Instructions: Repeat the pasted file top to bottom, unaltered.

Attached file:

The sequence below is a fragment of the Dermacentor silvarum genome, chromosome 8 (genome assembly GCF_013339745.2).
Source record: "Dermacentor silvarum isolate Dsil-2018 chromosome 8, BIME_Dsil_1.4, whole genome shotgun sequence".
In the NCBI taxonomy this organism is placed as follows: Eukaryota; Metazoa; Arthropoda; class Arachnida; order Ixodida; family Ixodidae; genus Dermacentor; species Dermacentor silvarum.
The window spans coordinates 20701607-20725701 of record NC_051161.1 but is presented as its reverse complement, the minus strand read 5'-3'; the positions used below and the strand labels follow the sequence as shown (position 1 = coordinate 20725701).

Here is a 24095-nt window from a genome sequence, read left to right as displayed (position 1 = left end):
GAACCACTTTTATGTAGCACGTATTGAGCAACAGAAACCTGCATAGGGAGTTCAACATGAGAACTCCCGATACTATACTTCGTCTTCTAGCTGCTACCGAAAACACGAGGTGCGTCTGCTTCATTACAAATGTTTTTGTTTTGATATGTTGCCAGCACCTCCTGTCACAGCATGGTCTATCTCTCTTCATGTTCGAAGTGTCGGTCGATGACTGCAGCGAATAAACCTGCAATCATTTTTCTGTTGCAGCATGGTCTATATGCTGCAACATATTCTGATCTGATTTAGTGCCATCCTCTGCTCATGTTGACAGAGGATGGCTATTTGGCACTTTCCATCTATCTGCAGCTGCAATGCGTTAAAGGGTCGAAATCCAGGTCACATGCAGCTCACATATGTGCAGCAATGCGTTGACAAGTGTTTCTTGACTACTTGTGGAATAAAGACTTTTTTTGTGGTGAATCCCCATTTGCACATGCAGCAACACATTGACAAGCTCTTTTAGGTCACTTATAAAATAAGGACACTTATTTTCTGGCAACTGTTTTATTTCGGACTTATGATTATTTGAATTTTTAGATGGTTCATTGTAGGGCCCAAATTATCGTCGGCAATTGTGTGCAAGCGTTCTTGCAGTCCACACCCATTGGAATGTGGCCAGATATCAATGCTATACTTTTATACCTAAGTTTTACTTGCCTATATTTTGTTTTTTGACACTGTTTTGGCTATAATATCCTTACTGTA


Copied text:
The sequence below is a fragment of the Dermacentor silvarum genome, chromosome 8 (genome assembly GCF_013339745.2).
Source record: "Dermacentor silvarum isolate Dsil-2018 chromosome 8, BIME_Dsil_1.4, whole genome shotgun sequence".
In the NCBI taxonomy this organism is placed as follows: Eukaryota; Metazoa; Arthropoda; class Arachnida; order Ixodida; family Ixodidae; genus Dermacentor; species Dermacentor silvarum.
The window spans coordinates 20701607-20725701 of record NC_051161.1 but is presented as its reverse complement, the minus strand read 5'-3'; the positions used below and the strand labels follow the sequence as shown (position 1 = coordinate 20725701).

Here is a 24095-nt window from a genome sequence, read left to right as displayed (position 1 = left end):
GAACCACTTTTATGTAGCACGTATTGAGCAACAGAAACCTGCATAGGGAGTTCAACATGAGAACTCCCGATACTATACTTCGTCTTCTAGCTGCTACCGAAAACACGAGGTGCGTCTGCTTCATTACAAATGTTTTTGTTTTGATATGTTGCCAGCACCTCCTGTCACAGCATGGTCTATCTCTCTTCATGTTCGAAGTGTCGGTCGATGACTGCAGCGAATAAACCTGCAATCATTTTTCTGTTGCAGCATGGTCTATATGCTGCAACATATTCTGATCTGATTTAGTGCCATCCTCTGCTCATGTTGACAGAGGATGGCTATTTGGCACTTTCCATCTATCTGCAGCTGCAATGCGTTAAAGGGTCGAAATCCAGGTCACATGCAGCTCACATATGTGCAGCAATGCGTTGACAAGTGTTTCTTGACTACTTGTGGAATAAAGACTTTTTTTGTGGTGAATCCCCATTTGCACATGCAGCAACACATTGACAAGCTCTTTTAGGTCACTTATAAAATAAGGACACTTATTTTCTGGCAACTGTTTTATTTCGGACTTATGATTATTTGAATTTTTAGATGGTTCATTGTAGGGCCCAAATTATCGTCGGCAATTGTGTGCAAGCGTTCTTGCAGTCCACACCCATTGGAATGTGGCCAGATATCAATGCTATACTTTTATACCTAAGTTTTACTTGCCTATATTTTGTTTTTTGACACTGTTTTGGCTATAATATCCTTACTGTA